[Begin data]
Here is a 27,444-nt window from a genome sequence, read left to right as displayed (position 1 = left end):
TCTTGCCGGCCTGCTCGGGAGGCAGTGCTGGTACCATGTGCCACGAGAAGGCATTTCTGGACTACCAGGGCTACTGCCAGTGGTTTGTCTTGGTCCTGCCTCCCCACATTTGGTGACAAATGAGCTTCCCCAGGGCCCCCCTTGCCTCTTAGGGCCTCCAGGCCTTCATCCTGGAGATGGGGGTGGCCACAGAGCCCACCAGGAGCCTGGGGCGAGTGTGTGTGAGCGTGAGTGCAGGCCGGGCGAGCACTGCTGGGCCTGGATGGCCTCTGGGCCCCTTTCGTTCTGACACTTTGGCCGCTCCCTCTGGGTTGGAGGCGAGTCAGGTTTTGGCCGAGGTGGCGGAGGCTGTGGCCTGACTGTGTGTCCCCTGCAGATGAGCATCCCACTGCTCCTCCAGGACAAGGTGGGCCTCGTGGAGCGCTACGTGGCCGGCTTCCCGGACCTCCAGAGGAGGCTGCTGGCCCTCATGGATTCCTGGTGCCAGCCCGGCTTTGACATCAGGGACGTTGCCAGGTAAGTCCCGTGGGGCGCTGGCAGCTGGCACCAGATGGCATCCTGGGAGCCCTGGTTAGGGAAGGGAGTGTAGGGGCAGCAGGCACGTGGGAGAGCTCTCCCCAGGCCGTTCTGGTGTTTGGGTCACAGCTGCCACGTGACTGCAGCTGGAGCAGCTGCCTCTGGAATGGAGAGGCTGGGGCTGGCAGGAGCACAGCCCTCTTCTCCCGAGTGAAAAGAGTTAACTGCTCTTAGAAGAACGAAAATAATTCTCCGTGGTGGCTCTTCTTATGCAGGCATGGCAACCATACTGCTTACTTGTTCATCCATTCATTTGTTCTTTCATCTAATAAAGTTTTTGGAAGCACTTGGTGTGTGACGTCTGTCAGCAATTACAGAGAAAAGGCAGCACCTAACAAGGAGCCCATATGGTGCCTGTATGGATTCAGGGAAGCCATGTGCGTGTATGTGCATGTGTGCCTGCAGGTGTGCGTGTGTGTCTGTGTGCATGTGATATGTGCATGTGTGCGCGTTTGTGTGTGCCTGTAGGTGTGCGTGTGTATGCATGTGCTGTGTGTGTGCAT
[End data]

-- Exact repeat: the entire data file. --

Here is a 27,444-nt window from a genome sequence, read left to right as displayed (position 1 = left end):
TCTTGCCGGCCTGCTCGGGAGGCAGTGCTGGTACCATGTGCCACGAGAAGGCATTTCTGGACTACCAGGGCTACTGCCAGTGGTTTGTCTTGGTCCTGCCTCCCCACATTTGGTGACAAATGAGCTTCCCCAGGGCCCCCCTTGCCTCTTAGGGCCTCCAGGCCTTCATCCTGGAGATGGGGGTGGCCACAGAGCCCACCAGGAGCCTGGGGCGAGTGTGTGTGAGCGTGAGTGCAGGCCGGGCGAGCACTGCTGGGCCTGGATGGCCTCTGGGCCCCTTTCGTTCTGACACTTTGGCCGCTCCCTCTGGGTTGGAGGCGAGTCAGGTTTTGGCCGAGGTGGCGGAGGCTGTGGCCTGACTGTGTGTCCCCTGCAGATGAGCATCCCACTGCTCCTCCAGGACAAGGTGGGCCTCGTGGAGCGCTACGTGGCCGGCTTCCCGGACCTCCAGAGGAGGCTGCTGGCCCTCATGGATTCCTGGTGCCAGCCCGGCTTTGACATCAGGGACGTTGCCAGGTAAGTCCCGTGGGGCGCTGGCAGCTGGCACCAGATGGCATCCTGGGAGCCCTGGTTAGGGAAGGGAGTGTAGGGGCAGCAGGCACGTGGGAGAGCTCTCCCCAGGCCGTTCTGGTGTTTGGGTCACAGCTGCCACGTGACTGCAGCTGGAGCAGCTGCCTCTGGAATGGAGAGGCTGGGGCTGGCAGGAGCACAGCCCTCTTCTCCCGAGTGAAAAGAGTTAACTGCTCTTAGAAGAACGAAAATAATTCTCCGTGGTGGCTCTTCTTATGCAGGCATGGCAACCATACTGCTTACTTGTTCATCCATTCATTTGTTCTTTCATCTAATAAAGTTTTTGGAAGCACTTGGTGTGTGACGTCTGTCAGCAATTACAGAGAAAAGGCAGCACCTAACAAGGAGCCCATATGGTGCCTGTATGGATTCAGGGAAGCCATGTGCGTGTATGTGCATGTGTGCCTGCAGGTGTGCGTGTGTGTCTGTGTGCATGTGATATGTGCATGTGTGCGCGTTTGTGTGTGCCTGTAGGTGTGCGTGTGTATGCATGTGCTGTGTGTGTGCAT